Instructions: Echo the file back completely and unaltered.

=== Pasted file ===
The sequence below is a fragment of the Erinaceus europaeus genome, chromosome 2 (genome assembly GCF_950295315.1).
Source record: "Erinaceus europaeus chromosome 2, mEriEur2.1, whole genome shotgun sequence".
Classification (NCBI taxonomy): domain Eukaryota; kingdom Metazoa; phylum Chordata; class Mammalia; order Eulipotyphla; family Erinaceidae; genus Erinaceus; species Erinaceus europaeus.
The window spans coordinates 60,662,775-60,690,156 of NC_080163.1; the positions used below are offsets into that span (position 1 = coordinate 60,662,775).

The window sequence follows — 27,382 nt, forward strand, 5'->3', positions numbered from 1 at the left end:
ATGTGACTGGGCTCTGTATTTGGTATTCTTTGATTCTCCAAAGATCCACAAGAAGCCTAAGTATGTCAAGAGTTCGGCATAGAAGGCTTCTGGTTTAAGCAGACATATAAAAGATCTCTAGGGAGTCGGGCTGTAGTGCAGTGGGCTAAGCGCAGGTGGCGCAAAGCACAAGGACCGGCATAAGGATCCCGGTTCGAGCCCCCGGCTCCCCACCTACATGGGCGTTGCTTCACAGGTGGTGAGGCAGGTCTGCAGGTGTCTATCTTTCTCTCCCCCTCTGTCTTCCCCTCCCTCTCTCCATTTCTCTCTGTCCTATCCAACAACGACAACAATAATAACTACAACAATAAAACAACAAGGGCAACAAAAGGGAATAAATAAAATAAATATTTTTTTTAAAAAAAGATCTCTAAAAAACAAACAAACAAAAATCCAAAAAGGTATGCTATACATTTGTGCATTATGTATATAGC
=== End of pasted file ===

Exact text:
The sequence below is a fragment of the Erinaceus europaeus genome, chromosome 2 (genome assembly GCF_950295315.1).
Source record: "Erinaceus europaeus chromosome 2, mEriEur2.1, whole genome shotgun sequence".
Classification (NCBI taxonomy): domain Eukaryota; kingdom Metazoa; phylum Chordata; class Mammalia; order Eulipotyphla; family Erinaceidae; genus Erinaceus; species Erinaceus europaeus.
The window spans coordinates 60,662,775-60,690,156 of NC_080163.1; the positions used below are offsets into that span (position 1 = coordinate 60,662,775).

The window sequence follows — 27,382 nt, forward strand, 5'->3', positions numbered from 1 at the left end:
ATGTGACTGGGCTCTGTATTTGGTATTCTTTGATTCTCCAAAGATCCACAAGAAGCCTAAGTATGTCAAGAGTTCGGCATAGAAGGCTTCTGGTTTAAGCAGACATATAAAAGATCTCTAGGGAGTCGGGCTGTAGTGCAGTGGGCTAAGCGCAGGTGGCGCAAAGCACAAGGACCGGCATAAGGATCCCGGTTCGAGCCCCCGGCTCCCCACCTACATGGGCGTTGCTTCACAGGTGGTGAGGCAGGTCTGCAGGTGTCTATCTTTCTCTCCCCCTCTGTCTTCCCCTCCCTCTCTCCATTTCTCTCTGTCCTATCCAACAACGACAACAATAATAACTACAACAATAAAACAACAAGGGCAACAAAAGGGAATAAATAAAATAAATATTTTTTTTAAAAAAAGATCTCTAAAAAACAAACAAACAAAAATCCAAAAAGGTATGCTATACATTTGTGCATTATGTATATAGC